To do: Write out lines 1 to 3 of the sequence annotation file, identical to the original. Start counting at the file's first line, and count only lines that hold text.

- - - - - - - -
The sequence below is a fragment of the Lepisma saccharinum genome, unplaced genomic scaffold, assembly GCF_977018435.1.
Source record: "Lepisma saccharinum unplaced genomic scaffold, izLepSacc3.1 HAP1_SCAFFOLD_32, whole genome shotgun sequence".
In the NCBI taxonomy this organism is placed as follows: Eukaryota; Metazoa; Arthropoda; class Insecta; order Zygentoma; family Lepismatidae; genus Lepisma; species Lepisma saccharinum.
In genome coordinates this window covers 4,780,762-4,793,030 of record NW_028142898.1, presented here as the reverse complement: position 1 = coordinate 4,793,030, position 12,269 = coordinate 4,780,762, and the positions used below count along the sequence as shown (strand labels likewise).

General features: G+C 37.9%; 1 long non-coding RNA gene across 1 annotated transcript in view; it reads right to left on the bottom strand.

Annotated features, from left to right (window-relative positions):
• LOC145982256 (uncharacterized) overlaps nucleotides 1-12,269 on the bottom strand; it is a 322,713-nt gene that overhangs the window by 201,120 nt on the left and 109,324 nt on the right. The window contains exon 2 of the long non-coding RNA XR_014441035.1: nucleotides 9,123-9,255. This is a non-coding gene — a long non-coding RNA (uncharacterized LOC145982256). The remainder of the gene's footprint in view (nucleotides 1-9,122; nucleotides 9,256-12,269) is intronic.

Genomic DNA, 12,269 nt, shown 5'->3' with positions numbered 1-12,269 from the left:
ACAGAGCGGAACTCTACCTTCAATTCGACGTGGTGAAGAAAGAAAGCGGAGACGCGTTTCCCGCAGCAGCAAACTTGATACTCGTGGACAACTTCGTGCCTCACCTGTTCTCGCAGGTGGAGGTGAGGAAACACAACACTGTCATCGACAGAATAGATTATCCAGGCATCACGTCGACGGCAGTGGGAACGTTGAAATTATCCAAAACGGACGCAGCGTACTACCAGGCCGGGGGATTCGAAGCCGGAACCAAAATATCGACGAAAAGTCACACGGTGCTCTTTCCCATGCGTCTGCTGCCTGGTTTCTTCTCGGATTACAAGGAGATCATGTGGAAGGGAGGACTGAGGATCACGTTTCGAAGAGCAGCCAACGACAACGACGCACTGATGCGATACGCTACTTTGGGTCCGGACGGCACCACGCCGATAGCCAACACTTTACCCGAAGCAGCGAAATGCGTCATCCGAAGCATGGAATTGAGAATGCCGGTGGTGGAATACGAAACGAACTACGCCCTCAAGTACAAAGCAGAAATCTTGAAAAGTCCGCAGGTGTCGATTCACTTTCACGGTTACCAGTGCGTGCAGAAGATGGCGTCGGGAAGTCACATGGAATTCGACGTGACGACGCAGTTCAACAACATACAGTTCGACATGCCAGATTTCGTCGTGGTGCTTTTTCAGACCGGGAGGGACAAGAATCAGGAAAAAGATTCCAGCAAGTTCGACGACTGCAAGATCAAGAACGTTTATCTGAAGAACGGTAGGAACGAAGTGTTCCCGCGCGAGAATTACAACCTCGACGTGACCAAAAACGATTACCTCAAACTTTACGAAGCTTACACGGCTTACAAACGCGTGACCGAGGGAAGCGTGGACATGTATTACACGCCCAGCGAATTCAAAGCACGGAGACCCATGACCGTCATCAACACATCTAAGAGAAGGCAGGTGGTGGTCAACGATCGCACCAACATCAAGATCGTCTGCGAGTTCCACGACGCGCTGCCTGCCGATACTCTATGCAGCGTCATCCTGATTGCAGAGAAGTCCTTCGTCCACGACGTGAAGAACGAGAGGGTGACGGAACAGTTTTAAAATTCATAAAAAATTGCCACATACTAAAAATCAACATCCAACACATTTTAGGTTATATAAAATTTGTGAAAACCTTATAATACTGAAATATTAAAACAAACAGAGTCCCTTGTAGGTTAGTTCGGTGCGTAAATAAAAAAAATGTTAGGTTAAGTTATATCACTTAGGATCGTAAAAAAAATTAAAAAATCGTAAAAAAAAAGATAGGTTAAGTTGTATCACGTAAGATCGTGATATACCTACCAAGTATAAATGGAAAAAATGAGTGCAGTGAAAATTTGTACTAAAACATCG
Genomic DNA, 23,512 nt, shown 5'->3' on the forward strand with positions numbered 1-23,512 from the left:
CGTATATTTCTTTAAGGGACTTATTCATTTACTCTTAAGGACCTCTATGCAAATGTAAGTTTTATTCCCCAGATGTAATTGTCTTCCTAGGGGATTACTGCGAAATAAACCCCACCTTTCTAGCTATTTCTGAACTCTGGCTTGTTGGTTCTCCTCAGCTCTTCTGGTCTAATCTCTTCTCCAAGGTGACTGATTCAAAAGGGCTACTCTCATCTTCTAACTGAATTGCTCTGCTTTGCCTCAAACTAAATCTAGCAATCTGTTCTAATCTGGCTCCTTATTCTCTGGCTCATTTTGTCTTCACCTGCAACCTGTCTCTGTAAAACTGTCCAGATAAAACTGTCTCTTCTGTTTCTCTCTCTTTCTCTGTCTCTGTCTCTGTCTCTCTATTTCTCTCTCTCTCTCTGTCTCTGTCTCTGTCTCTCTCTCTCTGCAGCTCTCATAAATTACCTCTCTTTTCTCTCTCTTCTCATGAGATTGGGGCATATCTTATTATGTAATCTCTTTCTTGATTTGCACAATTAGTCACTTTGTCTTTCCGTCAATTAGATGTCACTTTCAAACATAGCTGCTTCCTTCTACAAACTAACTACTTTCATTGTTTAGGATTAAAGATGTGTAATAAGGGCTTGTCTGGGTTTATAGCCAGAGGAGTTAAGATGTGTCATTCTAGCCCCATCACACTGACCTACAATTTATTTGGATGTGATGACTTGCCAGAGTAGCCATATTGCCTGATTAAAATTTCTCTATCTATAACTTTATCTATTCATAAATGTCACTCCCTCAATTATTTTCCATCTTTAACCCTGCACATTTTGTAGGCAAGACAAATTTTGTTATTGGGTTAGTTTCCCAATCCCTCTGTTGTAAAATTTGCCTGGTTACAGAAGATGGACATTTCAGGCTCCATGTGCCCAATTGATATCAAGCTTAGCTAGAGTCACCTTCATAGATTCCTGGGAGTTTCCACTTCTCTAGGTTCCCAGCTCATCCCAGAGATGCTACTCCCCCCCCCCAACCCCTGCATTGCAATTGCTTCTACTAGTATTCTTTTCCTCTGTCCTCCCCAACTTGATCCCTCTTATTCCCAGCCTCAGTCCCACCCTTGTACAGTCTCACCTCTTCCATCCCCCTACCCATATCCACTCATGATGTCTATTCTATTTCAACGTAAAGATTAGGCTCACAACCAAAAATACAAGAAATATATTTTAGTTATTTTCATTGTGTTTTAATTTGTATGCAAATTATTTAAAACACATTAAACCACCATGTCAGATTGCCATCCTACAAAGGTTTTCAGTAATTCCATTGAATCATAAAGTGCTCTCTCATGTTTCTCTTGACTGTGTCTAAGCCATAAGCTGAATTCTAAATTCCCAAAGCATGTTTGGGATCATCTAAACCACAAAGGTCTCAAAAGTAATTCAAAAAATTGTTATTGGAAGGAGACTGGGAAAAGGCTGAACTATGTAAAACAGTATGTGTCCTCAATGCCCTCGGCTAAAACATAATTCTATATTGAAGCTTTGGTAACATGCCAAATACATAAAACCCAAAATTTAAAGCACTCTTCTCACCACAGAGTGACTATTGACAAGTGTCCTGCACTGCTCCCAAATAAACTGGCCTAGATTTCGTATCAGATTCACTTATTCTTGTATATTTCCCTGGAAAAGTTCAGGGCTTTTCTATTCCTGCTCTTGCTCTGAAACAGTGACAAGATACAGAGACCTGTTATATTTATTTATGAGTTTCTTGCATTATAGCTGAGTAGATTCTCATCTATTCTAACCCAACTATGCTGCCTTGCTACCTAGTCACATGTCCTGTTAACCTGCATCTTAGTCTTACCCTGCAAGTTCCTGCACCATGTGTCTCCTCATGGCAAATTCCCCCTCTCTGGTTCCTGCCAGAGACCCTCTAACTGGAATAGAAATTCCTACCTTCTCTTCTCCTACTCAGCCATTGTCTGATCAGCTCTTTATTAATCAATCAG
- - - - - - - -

The sequence below is a fragment of the Lepisma saccharinum genome, unplaced genomic scaffold, assembly GCF_977018435.1.
Source record: "Lepisma saccharinum unplaced genomic scaffold, izLepSacc3.1 HAP1_SCAFFOLD_32, whole genome shotgun sequence".
In the NCBI taxonomy this organism is placed as follows: Eukaryota; Metazoa; Arthropoda; class Insecta; order Zygentoma; family Lepismatidae; genus Lepisma; species Lepisma saccharinum.